First, it showed that, contrary to common wisdom, interchange fees are not prices but a simple way of reallocating costs between the parties involved in a card transaction, i.e. issuing and acquiring banks. Accordingly, a multilateral agreement of banks on interchange fees should not be interpreted as a price-setting cartel.

Second, it showed how in these markets interchange fees regulation at banks' costs is not the right benchmark and it replaced this concept with the so-called "merchant indifference test". This test had significant implications in the 101(3) efficiency assessment of all these cases. Instead of measuring the interchange fee that is compatible with issuers' costs, the merchant indifference test suggests that the multilateral interchange fee compatible with 101(3) should be based on the marginal benefit enjoyed by merchants when accepting a card payment (relative to a cash payment).


Kai-Uwe Kühn Economic analysis has been criticized because it greatly increases the burden on merging firms due to extensive data requests that often take many man-hours to comply with. What do you do in practice to ensure that the value of the data for the economic analysis is high enough to justify the costs imposed on the parties?

Massimo Motta
: To carry out quantitative analysis in merger cases we need data (as well as any other relevant information) from the parties, this is clear. We often would not be able to reach informed decision about the likely impact of the merger otherwise (think for example of the analysis that was carried out in the Ryanair cases, and more recently in INEOS/Solvay). When we are at the initial stages of a merger investigation, we reason carefully about the type of analysis which may be useful and what sort of data we may accordingly need. We try to have an initial understanding of the market and of the transaction before asking for data, to make sure that we are collecting meaningful empirical evidence. We do not ask for data just for the sake of having them. Furthermore, we typically send draft data request to the parties and there are interactions with them and their economists about data availability. I would also stress that extensive empirical analysis is more likely to apply to complex Phase II investigations, and therefore applies to only a minority of cases.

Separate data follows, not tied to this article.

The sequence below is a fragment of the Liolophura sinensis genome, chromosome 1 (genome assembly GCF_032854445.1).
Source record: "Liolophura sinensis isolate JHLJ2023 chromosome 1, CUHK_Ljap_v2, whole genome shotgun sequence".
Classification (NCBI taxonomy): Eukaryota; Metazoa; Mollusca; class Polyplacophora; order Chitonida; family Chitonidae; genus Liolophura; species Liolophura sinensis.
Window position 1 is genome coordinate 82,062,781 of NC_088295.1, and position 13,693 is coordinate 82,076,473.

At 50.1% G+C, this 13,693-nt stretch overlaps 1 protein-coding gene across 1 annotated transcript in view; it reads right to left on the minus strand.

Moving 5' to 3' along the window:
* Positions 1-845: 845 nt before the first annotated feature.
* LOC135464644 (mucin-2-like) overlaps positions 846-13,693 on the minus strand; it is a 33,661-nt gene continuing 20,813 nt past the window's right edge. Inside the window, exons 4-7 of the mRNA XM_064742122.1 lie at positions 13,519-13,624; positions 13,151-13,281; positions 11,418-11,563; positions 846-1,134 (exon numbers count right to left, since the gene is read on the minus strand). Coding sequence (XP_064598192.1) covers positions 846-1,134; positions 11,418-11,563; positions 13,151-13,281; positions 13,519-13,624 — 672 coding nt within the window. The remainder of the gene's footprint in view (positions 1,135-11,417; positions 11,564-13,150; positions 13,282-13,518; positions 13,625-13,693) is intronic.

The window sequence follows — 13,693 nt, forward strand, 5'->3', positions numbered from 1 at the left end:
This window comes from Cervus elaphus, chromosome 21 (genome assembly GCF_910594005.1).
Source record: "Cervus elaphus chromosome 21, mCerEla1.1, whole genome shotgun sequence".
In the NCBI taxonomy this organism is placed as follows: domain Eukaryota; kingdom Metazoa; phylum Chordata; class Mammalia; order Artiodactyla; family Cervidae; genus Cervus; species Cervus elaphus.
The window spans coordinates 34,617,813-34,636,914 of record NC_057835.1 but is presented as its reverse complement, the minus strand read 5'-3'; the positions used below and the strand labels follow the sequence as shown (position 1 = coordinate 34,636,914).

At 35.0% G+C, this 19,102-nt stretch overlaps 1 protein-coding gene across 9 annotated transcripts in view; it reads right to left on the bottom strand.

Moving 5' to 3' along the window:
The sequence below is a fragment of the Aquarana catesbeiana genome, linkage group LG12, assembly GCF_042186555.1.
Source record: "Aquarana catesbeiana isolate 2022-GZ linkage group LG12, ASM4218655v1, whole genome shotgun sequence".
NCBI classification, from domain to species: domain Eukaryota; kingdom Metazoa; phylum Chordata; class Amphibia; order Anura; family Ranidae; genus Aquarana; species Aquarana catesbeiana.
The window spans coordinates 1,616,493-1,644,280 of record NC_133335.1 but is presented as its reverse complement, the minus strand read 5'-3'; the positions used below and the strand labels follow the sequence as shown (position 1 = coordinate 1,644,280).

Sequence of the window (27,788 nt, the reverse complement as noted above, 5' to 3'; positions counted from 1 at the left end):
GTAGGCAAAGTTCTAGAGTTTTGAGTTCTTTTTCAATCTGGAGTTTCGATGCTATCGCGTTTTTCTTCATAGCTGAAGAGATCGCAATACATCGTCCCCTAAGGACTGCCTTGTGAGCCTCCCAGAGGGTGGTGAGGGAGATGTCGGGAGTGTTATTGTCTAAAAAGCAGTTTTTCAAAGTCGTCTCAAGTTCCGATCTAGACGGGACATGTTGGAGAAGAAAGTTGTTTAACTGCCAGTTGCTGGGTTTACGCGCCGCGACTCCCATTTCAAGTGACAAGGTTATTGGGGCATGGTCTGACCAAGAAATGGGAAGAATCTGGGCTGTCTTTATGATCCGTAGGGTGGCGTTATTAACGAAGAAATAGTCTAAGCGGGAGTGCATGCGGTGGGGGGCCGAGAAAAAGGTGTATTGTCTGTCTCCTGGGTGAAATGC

This course of action is fully reflected in DG COMP's Best Practices for the Submission of Economic Evidence and Data Collection in Cases Concerning the Application of Article 101 and 102 TFEU and in Merger Cases.


Kai-Uwe Kühn:  “The economist on the case team has no interest in how the business really works!” One can hear complaints like these about agency economists increasingly often from practicing lawyers. Are economists in the agencies focusing too much on pure data analysis and pure theoretical reasoning and look too little at the qualitative evidence (or “the facts”)?


Massimo Motta: I fully agree that the quantitative analysis should complement and integrate the qualitative facts of the case (and vice versa). This is why the members of the Chief Economist Team at the European Commission typically work in very close contact with the case teams, are involved in shaping the investigation of a case, review extensive qualitative evidence (such as internal documents and responses to Commission questionnaires), and take part in meetings with the parties and calls with other market participants (customers and competitors). I therefore would disagree with the idea that increasingly often agency economists are detached from the qualitative aspects of the case, or have no interest in how the business works. The opposite is the case in my view, and in my experience as a Chief Economist.
This principle that qualitative and quantitative evidence should go hand-in-hand has been endorsed by the General Court in its Ryanair judgment where it established that there is no hierarchy between technical and non-technical evidence (this same idea is spelled out in paragraph 25 of the Notice on Market Definition). Both sources of information are complementary and inform the Commission in its decision making.

For the complete agenda of the conference and the list of the keynote speakers, visit:

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When & Where

Ministry of Economics
139 rue de Bercy, Paris | M° Bercy
75012 Paris

Monday, June 15, 2015 from 8:30 AM to 7:00 PM (CEST)

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The Paris “New Frontiers of Antitrust” conference is a unique occasion to network with some of today’s most influential global leaders in competition law. This conference, held each year in Paris since 2009, now ranks first among the European antitrust independent events in terms of venue, press reports and audience. The 2019 Steering Committee, headed by Frédéric Jenny, includes Prof. Laurence Idot, Prof. Nicolas Petit and Nicolas Charbit.